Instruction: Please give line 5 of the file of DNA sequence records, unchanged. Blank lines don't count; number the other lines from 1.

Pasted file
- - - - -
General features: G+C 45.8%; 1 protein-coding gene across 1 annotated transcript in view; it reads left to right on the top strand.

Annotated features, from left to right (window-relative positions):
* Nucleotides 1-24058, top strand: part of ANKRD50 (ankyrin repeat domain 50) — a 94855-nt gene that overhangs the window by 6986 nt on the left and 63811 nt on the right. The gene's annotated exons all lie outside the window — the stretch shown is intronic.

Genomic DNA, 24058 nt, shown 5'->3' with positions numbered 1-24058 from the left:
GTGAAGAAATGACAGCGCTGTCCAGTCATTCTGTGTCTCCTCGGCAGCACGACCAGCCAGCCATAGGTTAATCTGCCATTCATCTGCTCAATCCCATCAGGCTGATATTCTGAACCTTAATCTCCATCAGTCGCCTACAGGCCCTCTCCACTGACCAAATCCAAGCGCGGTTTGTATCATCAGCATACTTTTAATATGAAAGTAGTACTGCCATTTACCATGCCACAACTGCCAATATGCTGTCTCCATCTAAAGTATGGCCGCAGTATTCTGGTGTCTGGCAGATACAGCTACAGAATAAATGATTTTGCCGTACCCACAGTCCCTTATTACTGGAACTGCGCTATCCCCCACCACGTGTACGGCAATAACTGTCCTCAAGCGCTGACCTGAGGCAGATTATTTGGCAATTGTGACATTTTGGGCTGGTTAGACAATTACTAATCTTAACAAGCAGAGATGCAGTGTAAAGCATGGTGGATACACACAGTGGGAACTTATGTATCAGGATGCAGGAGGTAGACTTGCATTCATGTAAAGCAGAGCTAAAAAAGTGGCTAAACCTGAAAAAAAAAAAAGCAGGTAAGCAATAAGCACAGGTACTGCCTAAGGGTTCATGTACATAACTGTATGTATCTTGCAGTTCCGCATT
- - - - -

GTGAAGAAATGACAGCGCTGTCCAGTCATTCTGTGTCTCCTCGGCAGCACGACCAGCCAGCCATAGGTTAATCTGCCATTCATCTGCTCAATCCCATCAGGCTGATATTCTGAACCTTAATCTCCATCAGTCGCCTACAGGCCCTCTCCACTGACCAAATCCAAGCGCGGTTTGTATCATCAGCATACTTTTAATATGAAAGTAGTACTGCCATTTACCATGCCACAACTGCCAATATGCTGTCTCCATCTAAAGTATGGCCGCAGTATTCTGGTGTCTGGCAGATACAGCTACAGAATAAATGATTTTGCCGTACCCACAGTCCCTTATTACTGGAACTGCGCTATCCCCCACCACGTGTACGGCAATAACTGTCCTCAAGCGCTGACCTGAGGCAGATTATTTGGCAATTGTGACATTTTGGGCTGGTTAGACAATTACTAATCTTAACAAGCAGAGATGCAGTGTAAAGCATGGTGGATACACACAGTGGGAACTTATGTATCAGGATGCAGGAGGTAGACTTGCATTCATGTAAAGCAGAGCTAAAAAAGTGGCTAAACCTGAAAAAAAAAAAAGCAGGTAAGCAATAAGCACAGGTACTGCCTAAGGGTTCATGTACATAACTGTATGTATCTTGCAGTTCCGCATT